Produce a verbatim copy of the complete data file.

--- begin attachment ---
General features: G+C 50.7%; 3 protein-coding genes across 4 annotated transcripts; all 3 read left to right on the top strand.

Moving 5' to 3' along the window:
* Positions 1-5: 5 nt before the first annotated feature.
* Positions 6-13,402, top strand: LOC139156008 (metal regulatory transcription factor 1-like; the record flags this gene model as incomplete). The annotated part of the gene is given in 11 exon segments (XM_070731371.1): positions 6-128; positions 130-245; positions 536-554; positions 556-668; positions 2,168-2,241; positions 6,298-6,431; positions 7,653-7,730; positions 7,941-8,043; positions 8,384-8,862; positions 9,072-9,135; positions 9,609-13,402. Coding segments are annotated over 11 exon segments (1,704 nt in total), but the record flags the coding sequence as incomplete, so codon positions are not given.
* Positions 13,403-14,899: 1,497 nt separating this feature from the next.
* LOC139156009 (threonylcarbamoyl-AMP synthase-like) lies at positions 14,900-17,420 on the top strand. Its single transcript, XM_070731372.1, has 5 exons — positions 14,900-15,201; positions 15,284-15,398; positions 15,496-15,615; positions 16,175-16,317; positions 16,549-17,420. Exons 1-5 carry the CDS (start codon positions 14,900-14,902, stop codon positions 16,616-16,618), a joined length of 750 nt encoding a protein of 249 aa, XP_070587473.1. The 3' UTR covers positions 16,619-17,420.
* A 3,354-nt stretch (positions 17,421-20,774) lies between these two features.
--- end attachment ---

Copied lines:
General features: G+C 50.7%; 3 protein-coding genes across 4 annotated transcripts; all 3 read left to right on the top strand.

Moving 5' to 3' along the window:
* Positions 1-5: 5 nt before the first annotated feature.
* Positions 6-13,402, top strand: LOC139156008 (metal regulatory transcription factor 1-like; the record flags this gene model as incomplete). The annotated part of the gene is given in 11 exon segments (XM_070731371.1): positions 6-128; positions 130-245; positions 536-554; positions 556-668; positions 2,168-2,241; positions 6,298-6,431; positions 7,653-7,730; positions 7,941-8,043; positions 8,384-8,862; positions 9,072-9,135; positions 9,609-13,402. Coding segments are annotated over 11 exon segments (1,704 nt in total), but the record flags the coding sequence as incomplete, so codon positions are not given.
* Positions 13,403-14,899: 1,497 nt separating this feature from the next.
* LOC139156009 (threonylcarbamoyl-AMP synthase-like) lies at positions 14,900-17,420 on the top strand. Its single transcript, XM_070731372.1, has 5 exons — positions 14,900-15,201; positions 15,284-15,398; positions 15,496-15,615; positions 16,175-16,317; positions 16,549-17,420. Exons 1-5 carry the CDS (start codon positions 14,900-14,902, stop codon positions 16,616-16,618), a joined length of 750 nt encoding a protein of 249 aa, XP_070587473.1. The 3' UTR covers positions 16,619-17,420.
* A 3,354-nt stretch (positions 17,421-20,774) lies between these two features.